Adversarial Attacks on Copyright Detection Systems

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Presented by

Luwen Chang, Qingyang Yu, Tao Kong, Tianrong Sun

Introduction

Copyright detection system is one of the most commonly used machine learning systems; however, the hardiness of copyright detection and content control systems to adversarial attacks, inputs intentionally designed by people to cause the model to make a mistake, has not been widely addressed by public. Copyright detection system are vulnerable to attacks for three reasons. 1. Unlike to physical-world attacks where adversarial samples need to survive under different conditions like resolutions and viewing angles, any digital files can be uploaded directly to the web without going through a camera or microphone. 2. The detection system is open which means the uploaded files may not correspond to an existing class. In this case, it will prevent people from uploading unprotected audio/video whereas most of the uploaded files nowadays are not protected. 3. The detection system needs to handle a vast majority of content which have different labels but similar features. For example, in the ImageNet classification task, the system is easily attacked when there are two cats/dogs/birds with high similarities but from different classes. In this paper, different types of copyright detection systems will be introduced. A widely used detection model from Shazam, a popular app used for recognizing music, will be discussed. Next, the paper talks about how to generate audio fingerprints using convolutional neural network and formulates the adversarial loss function using standard gradient methods. An example of remixing music is given to show how adversarial examples can be created. Then the adversarial attacks are applied onto industrial systems like AudioTag and YouTube Content ID to evaluate the effectiveness of the systems, and the conclusion is made at the end.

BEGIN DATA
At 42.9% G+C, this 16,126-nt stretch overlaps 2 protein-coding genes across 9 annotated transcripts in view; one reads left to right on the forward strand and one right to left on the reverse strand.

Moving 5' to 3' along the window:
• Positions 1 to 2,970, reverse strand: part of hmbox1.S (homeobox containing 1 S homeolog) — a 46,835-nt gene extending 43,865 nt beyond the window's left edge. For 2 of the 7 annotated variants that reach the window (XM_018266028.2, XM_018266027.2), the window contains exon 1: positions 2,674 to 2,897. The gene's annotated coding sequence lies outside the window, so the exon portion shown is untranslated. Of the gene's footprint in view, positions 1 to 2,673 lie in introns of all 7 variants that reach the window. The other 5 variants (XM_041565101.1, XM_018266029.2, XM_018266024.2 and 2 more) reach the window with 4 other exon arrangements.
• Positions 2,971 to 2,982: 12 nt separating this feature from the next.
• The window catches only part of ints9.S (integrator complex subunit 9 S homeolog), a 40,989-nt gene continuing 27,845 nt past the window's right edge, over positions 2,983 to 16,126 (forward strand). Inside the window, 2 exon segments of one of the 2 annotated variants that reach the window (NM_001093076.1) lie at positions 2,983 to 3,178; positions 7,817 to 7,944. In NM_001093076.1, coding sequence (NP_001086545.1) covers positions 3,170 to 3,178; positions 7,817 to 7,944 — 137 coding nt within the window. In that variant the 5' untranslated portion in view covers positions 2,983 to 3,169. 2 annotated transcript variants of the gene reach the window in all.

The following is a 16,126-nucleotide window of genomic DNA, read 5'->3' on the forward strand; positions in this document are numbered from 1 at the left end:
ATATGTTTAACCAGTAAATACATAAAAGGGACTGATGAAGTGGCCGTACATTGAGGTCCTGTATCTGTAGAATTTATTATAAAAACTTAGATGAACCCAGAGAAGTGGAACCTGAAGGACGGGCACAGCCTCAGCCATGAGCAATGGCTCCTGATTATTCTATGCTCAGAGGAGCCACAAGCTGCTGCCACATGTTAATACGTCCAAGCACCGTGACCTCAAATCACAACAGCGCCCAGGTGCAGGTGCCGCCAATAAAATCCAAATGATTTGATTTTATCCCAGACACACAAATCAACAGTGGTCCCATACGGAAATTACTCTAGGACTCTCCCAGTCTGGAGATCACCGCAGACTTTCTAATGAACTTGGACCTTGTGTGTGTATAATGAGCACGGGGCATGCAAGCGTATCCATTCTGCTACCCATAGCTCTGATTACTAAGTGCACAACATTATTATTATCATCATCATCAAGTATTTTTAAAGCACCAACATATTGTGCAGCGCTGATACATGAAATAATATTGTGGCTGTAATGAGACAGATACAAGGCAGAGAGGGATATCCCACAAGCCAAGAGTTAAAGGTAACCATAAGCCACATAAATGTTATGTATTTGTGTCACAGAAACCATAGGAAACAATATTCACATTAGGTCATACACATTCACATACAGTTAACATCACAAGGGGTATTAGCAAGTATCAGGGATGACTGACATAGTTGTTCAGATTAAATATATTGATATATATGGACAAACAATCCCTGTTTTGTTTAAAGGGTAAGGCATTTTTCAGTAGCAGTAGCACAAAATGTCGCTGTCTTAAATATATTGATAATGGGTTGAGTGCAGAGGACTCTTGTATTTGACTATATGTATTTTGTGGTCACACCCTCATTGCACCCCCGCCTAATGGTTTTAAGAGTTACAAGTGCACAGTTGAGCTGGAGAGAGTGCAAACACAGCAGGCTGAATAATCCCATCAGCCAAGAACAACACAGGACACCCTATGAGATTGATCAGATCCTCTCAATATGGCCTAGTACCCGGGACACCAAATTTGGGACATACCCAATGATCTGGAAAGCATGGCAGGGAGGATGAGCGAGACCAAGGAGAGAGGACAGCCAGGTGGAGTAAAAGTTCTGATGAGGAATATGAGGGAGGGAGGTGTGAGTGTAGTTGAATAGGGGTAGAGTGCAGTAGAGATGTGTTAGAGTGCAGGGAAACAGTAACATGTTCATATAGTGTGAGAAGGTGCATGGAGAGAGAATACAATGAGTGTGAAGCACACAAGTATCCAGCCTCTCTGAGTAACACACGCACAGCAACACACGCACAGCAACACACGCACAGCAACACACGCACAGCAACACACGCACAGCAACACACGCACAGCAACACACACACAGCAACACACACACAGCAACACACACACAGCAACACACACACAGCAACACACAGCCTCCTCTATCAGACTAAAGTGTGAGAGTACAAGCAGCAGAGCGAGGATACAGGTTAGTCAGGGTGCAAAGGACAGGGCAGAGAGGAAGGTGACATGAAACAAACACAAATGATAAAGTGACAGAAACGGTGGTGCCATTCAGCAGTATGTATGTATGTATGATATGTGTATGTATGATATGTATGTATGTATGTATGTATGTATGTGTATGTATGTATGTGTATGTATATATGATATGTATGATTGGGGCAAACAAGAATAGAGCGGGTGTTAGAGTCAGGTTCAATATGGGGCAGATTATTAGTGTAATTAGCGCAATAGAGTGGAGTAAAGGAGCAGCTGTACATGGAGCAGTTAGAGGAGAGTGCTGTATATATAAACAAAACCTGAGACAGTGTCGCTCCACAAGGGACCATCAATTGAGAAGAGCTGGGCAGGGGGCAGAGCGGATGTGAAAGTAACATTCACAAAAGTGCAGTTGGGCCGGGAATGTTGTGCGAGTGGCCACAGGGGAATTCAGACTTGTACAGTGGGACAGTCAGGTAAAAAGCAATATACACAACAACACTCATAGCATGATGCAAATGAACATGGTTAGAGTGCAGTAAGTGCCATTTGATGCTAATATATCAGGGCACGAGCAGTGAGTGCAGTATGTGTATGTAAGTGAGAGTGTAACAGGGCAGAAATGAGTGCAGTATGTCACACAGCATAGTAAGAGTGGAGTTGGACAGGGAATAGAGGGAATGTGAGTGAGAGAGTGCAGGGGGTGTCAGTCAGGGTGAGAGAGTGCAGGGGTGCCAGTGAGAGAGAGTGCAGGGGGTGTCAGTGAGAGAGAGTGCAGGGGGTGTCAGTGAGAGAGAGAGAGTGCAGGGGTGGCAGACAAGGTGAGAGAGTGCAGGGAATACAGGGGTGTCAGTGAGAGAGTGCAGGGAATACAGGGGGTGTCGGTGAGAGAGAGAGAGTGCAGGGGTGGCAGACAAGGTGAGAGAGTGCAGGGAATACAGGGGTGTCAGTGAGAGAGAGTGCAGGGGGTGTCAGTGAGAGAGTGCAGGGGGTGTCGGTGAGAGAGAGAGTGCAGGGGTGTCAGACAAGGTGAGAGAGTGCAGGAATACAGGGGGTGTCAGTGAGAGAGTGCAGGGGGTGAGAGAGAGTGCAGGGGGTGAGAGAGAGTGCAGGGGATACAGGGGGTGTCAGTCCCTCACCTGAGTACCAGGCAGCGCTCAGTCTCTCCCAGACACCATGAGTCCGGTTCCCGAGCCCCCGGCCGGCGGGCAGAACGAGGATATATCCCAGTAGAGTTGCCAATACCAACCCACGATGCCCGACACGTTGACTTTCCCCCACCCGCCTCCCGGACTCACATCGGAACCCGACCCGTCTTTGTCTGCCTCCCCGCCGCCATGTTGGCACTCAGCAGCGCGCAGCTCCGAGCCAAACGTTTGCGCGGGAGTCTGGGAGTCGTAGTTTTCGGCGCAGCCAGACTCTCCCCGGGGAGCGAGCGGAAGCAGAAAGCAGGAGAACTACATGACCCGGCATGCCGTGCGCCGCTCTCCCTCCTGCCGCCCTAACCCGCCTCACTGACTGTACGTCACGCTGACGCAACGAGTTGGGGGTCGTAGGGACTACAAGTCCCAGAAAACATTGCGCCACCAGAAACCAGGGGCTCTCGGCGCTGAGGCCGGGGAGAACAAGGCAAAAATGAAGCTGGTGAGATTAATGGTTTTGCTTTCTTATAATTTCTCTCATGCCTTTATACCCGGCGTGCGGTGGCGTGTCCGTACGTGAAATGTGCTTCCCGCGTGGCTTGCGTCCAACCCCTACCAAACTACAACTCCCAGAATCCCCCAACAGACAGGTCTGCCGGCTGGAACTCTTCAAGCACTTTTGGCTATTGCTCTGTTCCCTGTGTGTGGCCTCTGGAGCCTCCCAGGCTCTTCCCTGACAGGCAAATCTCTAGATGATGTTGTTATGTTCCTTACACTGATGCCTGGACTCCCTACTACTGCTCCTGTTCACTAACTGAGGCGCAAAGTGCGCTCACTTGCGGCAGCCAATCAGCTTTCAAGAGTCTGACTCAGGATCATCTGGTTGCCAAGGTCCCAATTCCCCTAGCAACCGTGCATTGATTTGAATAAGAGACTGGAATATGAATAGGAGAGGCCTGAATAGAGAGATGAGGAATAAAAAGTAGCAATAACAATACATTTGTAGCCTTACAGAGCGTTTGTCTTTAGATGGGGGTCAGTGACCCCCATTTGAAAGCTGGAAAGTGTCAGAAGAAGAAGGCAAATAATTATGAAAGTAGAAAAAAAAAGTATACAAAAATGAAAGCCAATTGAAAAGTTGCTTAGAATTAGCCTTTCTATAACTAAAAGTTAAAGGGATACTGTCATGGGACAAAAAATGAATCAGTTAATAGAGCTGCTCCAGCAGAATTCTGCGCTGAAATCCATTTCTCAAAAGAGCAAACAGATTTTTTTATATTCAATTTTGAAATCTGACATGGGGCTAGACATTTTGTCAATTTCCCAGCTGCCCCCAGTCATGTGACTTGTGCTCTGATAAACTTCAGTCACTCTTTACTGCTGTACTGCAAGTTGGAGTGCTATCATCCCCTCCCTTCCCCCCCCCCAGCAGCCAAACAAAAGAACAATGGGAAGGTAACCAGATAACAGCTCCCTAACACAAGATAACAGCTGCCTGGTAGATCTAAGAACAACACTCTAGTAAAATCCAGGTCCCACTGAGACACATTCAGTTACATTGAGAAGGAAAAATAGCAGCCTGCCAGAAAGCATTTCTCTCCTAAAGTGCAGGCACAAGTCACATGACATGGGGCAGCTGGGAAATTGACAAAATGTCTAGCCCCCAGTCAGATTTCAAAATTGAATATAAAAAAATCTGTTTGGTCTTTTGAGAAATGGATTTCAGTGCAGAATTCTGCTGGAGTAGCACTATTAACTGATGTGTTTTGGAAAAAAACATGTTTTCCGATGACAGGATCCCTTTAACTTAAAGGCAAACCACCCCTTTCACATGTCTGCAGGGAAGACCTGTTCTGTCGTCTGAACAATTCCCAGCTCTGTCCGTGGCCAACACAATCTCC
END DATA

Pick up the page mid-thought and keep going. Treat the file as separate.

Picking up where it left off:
Conclusion

References